Could a 3D Printer Help Fight Pollution?
A team of researchers from the American University in Washington have successfully created a polymer matrix capable of fighting pollution using a 3D printer. The technique, which is recounted in full in the journal Science and Technology of Advanced … Read more on Pollution Solutions
Decreasing Prices of Personal 3D Printers to Help the Global 3D Printer Market …
This research report titled 'Global 3D Printer Market 2016-2020' provides an in-depth analysis of market growth in terms of revenue and emerging market trends. This market research report also includes up to date analysis and forecasts for various … Read more on Business Wire (press release)
Can 3D printing help us to eat healthier?
3D printing is the futuristic manufacturing process that takes a digital model and makes it into a solid 3D object by creating and building upon layers of various compounds such as plastic, resin and even metals. 3D food printing works in the same way … Read more on Chicago Tribune
SA plastic surgeon offers 3D breast imaging for help with big decisions
The software also allows the patient to play "paper dolls" by trying on different outfits to see what size is the most flattering for their frame. He also said the program helps patient avoid having implant remorse when it comes to size. "Being able to … Read more on KENS 5 TV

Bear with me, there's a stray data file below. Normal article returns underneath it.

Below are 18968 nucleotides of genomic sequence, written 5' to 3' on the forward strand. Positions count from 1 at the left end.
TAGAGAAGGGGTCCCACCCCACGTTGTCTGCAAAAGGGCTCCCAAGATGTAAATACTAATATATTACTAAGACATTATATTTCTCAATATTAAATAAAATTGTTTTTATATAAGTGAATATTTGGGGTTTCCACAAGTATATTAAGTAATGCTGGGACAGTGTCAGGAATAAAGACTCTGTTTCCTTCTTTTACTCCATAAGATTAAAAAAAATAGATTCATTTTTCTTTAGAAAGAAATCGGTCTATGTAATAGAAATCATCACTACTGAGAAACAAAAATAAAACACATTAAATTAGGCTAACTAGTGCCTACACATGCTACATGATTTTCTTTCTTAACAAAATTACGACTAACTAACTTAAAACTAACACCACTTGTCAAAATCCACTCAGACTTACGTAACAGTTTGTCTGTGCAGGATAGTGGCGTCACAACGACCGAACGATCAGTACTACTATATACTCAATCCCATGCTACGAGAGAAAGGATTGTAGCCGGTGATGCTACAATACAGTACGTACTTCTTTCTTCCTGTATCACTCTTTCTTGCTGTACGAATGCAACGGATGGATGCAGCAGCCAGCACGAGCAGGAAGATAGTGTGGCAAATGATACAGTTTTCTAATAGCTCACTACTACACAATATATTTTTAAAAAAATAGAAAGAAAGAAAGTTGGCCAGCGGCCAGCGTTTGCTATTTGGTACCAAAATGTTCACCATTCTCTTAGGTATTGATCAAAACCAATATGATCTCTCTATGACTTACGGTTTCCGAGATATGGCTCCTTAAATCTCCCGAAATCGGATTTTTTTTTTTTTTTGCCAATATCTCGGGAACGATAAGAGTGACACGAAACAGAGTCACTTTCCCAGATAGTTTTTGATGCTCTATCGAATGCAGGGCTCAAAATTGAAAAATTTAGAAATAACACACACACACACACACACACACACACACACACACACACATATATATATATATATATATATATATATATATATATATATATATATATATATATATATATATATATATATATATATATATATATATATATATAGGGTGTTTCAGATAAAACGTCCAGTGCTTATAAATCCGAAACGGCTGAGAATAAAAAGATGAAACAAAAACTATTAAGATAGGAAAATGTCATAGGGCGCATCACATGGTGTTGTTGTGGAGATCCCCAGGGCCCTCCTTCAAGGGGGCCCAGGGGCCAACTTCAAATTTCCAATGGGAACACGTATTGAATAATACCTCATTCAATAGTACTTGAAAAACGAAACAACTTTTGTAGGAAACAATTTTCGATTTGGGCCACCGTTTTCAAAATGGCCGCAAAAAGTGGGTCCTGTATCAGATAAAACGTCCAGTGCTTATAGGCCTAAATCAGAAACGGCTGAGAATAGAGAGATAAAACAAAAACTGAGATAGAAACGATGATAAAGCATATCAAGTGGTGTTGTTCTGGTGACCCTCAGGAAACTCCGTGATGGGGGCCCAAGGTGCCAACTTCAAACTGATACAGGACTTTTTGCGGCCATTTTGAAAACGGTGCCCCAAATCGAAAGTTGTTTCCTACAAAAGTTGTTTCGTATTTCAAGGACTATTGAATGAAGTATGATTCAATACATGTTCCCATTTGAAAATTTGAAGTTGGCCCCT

MARS App Uses Augmented Reality to Help Identify Things Around You
AUSTIN— PAR Works launched its MARS augmented reality platform in November 2012, and is launching its first private beta at SXSW this year. The company uses 3D augmented reality to allow users to retrieve customized, tagged information about any … Read more on Mashable
'Crysis 3' developer explains how PS4 and Xbox 720 will help boost review scores
He also disclosed that the PS4 and Xbox 720 next-generation systems will help solve the issue with new gaming concepts. You can check out some screens from the first-person shooter in the slideshow at the top of this article and the comments from Cevat … Read more on Examiner.com